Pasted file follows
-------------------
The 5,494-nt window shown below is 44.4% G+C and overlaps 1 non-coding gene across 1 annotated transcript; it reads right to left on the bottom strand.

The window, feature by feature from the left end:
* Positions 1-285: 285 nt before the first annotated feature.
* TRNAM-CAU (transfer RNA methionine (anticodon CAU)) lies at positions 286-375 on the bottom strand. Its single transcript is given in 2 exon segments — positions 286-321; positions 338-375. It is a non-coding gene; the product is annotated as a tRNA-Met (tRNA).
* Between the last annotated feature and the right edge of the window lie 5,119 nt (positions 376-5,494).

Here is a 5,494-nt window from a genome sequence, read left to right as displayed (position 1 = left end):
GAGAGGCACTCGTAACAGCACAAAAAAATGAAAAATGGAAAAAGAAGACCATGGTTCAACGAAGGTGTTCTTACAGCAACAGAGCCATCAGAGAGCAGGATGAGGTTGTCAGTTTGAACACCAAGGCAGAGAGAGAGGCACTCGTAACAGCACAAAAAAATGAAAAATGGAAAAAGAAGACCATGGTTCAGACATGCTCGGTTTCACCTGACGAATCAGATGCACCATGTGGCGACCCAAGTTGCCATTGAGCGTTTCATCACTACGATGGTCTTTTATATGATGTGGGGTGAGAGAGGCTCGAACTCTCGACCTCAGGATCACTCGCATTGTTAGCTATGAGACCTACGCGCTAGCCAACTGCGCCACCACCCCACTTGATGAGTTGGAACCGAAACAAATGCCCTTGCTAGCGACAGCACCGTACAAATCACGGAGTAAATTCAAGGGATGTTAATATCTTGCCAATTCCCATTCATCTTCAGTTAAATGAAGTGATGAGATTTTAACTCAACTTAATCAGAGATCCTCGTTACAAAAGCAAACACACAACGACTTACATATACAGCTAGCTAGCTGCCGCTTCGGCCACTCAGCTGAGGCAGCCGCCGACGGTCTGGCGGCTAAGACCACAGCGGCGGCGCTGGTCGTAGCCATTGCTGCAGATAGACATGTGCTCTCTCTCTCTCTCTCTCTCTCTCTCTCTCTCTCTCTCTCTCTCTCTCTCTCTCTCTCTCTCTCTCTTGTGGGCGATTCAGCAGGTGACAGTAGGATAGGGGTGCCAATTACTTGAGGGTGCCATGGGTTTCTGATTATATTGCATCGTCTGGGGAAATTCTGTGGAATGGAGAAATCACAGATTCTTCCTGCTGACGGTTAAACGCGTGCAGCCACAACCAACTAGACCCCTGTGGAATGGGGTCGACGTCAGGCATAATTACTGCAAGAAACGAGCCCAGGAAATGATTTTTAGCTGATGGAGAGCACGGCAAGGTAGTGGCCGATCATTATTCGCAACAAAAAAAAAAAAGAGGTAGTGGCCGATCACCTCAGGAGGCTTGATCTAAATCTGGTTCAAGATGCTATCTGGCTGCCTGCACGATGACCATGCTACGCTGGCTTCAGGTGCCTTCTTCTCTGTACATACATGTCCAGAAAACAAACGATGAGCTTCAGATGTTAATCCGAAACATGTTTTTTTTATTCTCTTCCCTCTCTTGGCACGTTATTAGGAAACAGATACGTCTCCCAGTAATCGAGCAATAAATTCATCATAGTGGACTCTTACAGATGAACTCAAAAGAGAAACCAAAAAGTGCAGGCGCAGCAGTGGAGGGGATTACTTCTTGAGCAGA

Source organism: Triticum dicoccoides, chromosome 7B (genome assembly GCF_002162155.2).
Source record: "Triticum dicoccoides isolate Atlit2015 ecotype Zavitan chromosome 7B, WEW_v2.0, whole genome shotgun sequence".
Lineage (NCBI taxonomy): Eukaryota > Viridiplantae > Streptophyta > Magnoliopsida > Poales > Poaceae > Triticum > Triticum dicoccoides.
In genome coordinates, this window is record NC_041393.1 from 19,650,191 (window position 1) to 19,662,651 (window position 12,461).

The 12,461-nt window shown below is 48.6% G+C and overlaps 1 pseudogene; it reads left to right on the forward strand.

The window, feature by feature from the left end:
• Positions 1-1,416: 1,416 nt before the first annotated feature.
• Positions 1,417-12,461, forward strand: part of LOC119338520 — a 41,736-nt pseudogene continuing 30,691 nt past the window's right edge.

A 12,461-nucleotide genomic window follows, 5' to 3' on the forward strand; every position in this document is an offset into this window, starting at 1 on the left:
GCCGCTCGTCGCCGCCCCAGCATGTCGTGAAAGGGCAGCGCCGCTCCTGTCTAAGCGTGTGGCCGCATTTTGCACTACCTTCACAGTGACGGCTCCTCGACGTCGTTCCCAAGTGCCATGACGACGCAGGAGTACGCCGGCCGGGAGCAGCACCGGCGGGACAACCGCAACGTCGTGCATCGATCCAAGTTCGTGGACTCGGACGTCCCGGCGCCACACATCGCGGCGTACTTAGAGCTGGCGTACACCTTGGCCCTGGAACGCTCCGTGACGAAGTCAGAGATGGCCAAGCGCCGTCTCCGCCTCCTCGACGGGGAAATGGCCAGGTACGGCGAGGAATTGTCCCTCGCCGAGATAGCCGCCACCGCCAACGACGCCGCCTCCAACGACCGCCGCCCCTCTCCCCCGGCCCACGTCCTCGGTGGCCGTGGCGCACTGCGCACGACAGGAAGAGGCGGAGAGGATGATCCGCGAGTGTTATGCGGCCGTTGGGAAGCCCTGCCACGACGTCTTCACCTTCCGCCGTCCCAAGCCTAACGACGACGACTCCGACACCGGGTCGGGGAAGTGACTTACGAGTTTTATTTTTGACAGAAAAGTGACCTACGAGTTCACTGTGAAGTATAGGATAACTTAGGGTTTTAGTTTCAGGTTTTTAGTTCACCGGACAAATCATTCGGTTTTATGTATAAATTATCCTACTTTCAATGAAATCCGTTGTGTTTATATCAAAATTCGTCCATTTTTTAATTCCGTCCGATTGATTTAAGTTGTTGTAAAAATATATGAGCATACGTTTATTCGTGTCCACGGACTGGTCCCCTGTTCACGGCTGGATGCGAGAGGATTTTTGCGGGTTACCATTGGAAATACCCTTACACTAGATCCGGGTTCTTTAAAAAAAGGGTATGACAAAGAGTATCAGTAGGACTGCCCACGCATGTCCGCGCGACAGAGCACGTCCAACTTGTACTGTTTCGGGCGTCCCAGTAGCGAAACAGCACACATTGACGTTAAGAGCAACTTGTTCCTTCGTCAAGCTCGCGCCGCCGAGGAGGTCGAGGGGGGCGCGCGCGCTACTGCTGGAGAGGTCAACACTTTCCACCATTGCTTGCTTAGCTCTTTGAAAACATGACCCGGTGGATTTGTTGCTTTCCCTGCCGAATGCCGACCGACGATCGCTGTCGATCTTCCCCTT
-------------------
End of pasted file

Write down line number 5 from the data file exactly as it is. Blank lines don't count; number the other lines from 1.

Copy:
* Between the last annotated feature and the right edge of the window lie 5,119 nt (positions 376-5,494).